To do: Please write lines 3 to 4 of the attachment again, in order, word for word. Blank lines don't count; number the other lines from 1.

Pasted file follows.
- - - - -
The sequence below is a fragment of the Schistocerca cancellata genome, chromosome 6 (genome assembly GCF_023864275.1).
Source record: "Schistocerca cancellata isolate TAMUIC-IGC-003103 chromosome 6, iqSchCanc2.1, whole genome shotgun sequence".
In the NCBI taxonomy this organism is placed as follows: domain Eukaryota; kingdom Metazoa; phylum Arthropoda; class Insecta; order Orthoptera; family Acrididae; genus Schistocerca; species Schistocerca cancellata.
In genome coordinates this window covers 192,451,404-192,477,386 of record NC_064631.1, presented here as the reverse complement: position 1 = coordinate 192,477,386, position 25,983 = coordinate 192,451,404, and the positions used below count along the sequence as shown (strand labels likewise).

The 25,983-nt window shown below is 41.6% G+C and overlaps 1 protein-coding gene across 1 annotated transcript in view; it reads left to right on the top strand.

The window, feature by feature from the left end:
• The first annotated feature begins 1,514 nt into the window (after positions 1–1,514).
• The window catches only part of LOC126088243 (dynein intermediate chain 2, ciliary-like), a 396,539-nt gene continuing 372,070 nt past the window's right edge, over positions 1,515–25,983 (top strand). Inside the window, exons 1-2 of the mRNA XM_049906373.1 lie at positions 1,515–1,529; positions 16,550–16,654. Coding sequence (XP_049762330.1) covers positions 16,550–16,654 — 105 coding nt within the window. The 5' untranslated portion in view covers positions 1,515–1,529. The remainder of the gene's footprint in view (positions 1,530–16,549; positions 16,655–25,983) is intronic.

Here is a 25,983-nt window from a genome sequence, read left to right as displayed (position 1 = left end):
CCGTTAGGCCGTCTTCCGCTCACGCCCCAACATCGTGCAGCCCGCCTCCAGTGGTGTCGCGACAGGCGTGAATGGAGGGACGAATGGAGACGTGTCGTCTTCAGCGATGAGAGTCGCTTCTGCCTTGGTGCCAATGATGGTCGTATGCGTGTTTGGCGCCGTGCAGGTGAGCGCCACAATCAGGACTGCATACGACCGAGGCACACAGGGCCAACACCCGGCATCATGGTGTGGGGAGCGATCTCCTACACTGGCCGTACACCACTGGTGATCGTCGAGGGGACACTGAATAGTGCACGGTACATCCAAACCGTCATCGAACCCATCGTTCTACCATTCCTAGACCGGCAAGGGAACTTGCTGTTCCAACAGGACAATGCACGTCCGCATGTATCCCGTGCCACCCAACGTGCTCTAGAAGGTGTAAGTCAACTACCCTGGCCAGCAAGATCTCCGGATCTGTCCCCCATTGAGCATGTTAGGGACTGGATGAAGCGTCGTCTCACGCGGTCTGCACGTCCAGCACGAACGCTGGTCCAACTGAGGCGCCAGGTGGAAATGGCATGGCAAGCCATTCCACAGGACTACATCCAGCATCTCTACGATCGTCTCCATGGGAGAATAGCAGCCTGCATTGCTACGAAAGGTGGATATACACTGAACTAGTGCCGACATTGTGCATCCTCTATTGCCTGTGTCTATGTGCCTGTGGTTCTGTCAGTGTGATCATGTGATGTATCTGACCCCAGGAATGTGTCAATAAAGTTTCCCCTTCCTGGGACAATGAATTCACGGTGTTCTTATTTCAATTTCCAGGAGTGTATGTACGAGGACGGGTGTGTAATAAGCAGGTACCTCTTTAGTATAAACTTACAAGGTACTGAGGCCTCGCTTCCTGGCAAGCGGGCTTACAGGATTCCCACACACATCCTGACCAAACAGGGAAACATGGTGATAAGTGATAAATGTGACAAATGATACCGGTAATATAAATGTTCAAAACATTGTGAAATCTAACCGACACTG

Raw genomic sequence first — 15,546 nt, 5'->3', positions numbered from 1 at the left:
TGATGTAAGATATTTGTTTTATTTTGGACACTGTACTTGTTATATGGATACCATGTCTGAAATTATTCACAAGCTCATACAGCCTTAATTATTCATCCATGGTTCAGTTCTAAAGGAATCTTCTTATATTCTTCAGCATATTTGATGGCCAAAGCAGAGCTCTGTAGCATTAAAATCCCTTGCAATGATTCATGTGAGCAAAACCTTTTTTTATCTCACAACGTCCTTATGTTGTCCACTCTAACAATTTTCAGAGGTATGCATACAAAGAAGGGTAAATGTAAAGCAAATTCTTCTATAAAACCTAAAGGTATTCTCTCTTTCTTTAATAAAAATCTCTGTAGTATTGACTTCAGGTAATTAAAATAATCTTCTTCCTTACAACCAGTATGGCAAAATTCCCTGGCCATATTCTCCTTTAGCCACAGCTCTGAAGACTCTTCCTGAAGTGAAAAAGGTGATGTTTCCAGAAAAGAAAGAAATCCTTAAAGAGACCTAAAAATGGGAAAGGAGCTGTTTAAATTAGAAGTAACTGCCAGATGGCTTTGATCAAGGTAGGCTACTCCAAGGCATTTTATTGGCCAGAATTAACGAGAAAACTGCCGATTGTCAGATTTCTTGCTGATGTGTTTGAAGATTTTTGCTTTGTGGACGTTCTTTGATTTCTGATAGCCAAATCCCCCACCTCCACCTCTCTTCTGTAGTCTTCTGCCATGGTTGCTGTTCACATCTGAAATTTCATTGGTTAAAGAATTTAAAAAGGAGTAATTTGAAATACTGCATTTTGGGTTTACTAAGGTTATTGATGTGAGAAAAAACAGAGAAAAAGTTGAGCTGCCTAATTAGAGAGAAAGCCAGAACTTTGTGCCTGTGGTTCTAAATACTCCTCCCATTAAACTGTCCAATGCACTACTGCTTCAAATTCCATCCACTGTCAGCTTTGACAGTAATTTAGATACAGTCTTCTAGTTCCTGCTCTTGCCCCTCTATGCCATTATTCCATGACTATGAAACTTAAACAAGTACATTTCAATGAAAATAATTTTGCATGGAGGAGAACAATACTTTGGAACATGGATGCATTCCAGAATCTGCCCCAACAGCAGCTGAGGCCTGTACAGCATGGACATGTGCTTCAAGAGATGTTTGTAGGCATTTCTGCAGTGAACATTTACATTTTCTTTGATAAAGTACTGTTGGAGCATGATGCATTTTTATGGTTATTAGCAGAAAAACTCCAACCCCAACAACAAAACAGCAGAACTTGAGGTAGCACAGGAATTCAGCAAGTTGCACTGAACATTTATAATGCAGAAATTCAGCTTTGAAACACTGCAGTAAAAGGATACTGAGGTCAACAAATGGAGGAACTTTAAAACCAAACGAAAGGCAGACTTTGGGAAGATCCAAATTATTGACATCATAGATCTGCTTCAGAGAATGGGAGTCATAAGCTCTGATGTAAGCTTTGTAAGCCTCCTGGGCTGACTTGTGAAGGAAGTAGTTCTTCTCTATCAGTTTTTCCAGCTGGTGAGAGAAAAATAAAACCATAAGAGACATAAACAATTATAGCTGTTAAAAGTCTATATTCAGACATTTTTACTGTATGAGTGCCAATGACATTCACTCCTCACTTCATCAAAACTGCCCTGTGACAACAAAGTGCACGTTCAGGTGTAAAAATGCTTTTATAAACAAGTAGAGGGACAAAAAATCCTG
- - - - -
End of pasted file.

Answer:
In the NCBI taxonomy this organism is placed as follows: domain Eukaryota; kingdom Metazoa; phylum Arthropoda; class Insecta; order Orthoptera; family Acrididae; genus Schistocerca; species Schistocerca cancellata.
In genome coordinates this window covers 192,451,404-192,477,386 of record NC_064631.1, presented here as the reverse complement: position 1 = coordinate 192,477,386, position 25,983 = coordinate 192,451,404, and the positions used below count along the sequence as shown (strand labels likewise).